Market Overview – Q2 2017

07.12.2017 By

Investment headlines in the second quarter of 2017 were once again full of politics, with developments in Europe, the U.K. and the U.S. dominating discussion. One might say the quarter was not so good for the populists: Trump found himself embroiled in scandal, British Prime Minister Theresa May managed to lose her conservative party’s majority by calling a snap election, and Marine Le Pen was soundly defeated in France’s Presidential contest by Emmanuel Macron. Political uncertainty notwithstanding, it was a solid quarter overall for investment performance: most major equity and bond markets posted positive returns.

Two big, competing, and intersecting themes for the quarter were inflation expectations and the monetary environment. Inflation expectations came down in Q2, driven in particular by market participants re-examining the likelihood of Trump’s proposed policies being enacted. This had the result of pushing bond yields lower. Meanwhile, investors received indications that global monetary conditions were on a tightening path. In the final days of June, in particular, investors reacted to indications from the Bank of England, the Bank of Canada, and the European Central Bank that special measures implemented since 2015 would likely be unwound. This trimmed some of the gains bonds had garnered, pushing yields higher again. The net result was nonetheless a positive overall quarter for bonds.

The Mawer Balanced Fund (A Series, Net) rose 2.3% in the quarter and has increased 5.9% YTD. The positive returns were primarily driven by strong security selection, as well as the contribution of international currencies like the euro and the pound versus the Canadian dollar.

One notable area of weakness was the Canadian market. Canadian equity markets were impacted by concerns over energy and commodity markets as well as housing market risks. This resulted in muted returns for the Canadian Equity and New Canada Funds relative to 2016. While the Canadian dollar rose at the end of the quarter—on the back of comments from the Bank of Canada of a potential 0.25% interest rate increase as early as this summer—the currency was mostly weak over this time period.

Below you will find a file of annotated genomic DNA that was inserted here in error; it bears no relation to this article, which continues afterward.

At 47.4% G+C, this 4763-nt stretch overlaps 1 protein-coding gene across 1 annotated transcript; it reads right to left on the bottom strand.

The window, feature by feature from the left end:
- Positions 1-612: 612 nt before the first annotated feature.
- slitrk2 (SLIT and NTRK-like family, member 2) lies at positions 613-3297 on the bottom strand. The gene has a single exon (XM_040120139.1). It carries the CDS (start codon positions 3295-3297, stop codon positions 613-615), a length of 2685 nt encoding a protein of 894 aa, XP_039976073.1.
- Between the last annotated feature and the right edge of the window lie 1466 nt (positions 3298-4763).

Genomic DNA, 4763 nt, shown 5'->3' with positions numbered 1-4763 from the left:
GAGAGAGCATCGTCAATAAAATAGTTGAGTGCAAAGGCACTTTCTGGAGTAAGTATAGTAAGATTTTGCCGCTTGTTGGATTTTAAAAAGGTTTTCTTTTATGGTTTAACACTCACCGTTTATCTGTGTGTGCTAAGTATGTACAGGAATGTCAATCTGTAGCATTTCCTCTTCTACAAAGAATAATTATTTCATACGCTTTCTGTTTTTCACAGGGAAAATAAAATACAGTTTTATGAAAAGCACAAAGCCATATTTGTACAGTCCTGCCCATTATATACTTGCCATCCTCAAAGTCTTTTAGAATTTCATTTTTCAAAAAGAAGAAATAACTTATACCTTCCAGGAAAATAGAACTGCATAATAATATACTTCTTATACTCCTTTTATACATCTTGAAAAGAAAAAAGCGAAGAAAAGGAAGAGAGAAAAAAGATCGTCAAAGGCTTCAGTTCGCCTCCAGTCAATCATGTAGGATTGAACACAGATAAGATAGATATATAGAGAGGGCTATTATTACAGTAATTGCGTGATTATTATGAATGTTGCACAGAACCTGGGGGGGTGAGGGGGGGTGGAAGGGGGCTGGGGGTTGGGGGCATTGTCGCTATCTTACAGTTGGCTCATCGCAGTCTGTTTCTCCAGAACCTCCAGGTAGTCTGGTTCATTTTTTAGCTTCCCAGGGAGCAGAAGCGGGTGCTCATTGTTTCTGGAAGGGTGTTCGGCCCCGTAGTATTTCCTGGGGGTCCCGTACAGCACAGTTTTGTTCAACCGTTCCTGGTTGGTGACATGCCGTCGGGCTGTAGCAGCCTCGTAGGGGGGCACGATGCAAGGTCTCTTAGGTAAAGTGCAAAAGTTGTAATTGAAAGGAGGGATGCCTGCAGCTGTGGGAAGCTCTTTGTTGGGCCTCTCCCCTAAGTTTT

Big picture issues and observations:

  • Expectations of “reflation” subsided in the U.S. Inflation expectations appear to have come down, as market participants re-examine the policy solutions that will be enacted under the Trump presidency, and as economic data has pointed to more muted levels of inflation. The environment has been positive for bonds while still supportive of equities.
  • The Federal Reserve announced a 0.25% hike, bringing the benchmark rate in the U.S. to 1 – 1.25%. The Fed also provided more details on shrinking its $4.5 trillion balance sheet. Both moves amount to monetary tightening. Between these moves—and lower overall inflation expectations—the yield curve in the U.S. has flattened somewhat. How much further the Fed can push short-term interest rates will depend, in part, on future inflation expectations.
  • Trump’s firing of FBI director James Comey resulted in a major political scandal and an investigation of the White House. While the risk of impeachment appears low, the investigation and Trump’s lower ratings potentially weaken the President’s ability to see legislation passed. Nonetheless, investors still appear to expect more deregulation and a U.S. corporate tax cut.
  • France elected Emmanuel Macron as President, who was then able to secure a parliamentary majority. Macron is a centrist, Europhile, and globalist. Some of his proposed reforms could improve France’s labour force. Importantly, the election of Macron was a rejection of the more populist agenda of Marine Le Pen.
  • British PM Theresa May embarrassed herself in a snap election, forcing her party to make a deal with the Northern Ireland Democratic Unionist Party. This may have changed her negotiating position ahead of Brexit negotiations which, if it means a softer Brexit, could turn out to be a good thing for global markets.